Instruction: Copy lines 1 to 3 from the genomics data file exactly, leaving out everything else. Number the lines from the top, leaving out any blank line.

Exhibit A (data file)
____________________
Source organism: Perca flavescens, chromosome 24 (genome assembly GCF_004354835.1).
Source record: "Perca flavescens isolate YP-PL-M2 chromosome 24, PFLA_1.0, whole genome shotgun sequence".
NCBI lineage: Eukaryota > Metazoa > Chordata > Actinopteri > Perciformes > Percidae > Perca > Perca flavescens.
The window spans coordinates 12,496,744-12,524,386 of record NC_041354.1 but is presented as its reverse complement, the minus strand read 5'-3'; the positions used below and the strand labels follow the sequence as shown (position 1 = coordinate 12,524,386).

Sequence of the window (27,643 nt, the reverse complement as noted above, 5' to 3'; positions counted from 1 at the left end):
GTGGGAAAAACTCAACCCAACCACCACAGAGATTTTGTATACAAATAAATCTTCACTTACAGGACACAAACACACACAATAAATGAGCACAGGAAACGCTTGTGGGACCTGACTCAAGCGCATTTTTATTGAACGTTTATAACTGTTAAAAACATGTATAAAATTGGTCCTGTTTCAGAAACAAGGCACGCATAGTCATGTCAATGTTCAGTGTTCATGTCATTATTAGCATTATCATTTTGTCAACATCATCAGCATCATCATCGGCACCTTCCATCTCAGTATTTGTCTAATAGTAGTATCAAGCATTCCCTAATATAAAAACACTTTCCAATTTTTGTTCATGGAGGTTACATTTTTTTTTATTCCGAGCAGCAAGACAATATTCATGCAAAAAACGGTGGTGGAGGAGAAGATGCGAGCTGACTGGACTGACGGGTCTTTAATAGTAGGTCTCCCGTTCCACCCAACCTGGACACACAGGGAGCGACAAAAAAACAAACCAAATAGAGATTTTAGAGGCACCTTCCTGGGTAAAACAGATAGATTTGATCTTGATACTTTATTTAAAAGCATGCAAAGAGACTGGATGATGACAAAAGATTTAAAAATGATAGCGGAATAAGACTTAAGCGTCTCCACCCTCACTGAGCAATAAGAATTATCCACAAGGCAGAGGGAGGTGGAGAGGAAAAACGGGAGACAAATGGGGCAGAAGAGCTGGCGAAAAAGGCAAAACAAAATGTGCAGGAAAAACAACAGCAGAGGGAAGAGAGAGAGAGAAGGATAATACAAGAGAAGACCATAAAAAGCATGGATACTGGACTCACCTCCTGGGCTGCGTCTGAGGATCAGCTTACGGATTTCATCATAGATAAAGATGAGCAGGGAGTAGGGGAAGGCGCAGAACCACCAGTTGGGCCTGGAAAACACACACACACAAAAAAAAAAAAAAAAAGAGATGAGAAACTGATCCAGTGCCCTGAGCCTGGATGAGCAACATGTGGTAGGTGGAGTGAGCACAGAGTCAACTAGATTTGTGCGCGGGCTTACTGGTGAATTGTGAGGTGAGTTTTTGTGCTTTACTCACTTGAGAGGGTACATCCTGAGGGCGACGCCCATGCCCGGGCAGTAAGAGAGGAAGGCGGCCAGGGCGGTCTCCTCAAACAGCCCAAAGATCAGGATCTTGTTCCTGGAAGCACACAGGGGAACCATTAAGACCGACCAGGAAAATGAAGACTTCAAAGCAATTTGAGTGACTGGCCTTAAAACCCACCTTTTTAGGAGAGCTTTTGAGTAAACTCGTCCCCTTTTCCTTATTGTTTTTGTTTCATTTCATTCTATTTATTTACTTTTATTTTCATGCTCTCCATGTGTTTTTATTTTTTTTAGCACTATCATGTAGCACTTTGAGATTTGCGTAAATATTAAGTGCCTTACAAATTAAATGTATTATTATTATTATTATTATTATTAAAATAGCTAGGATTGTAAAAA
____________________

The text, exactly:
Source organism: Perca flavescens, chromosome 24 (genome assembly GCF_004354835.1).
Source record: "Perca flavescens isolate YP-PL-M2 chromosome 24, PFLA_1.0, whole genome shotgun sequence".
NCBI lineage: Eukaryota > Metazoa > Chordata > Actinopteri > Perciformes > Percidae > Perca > Perca flavescens.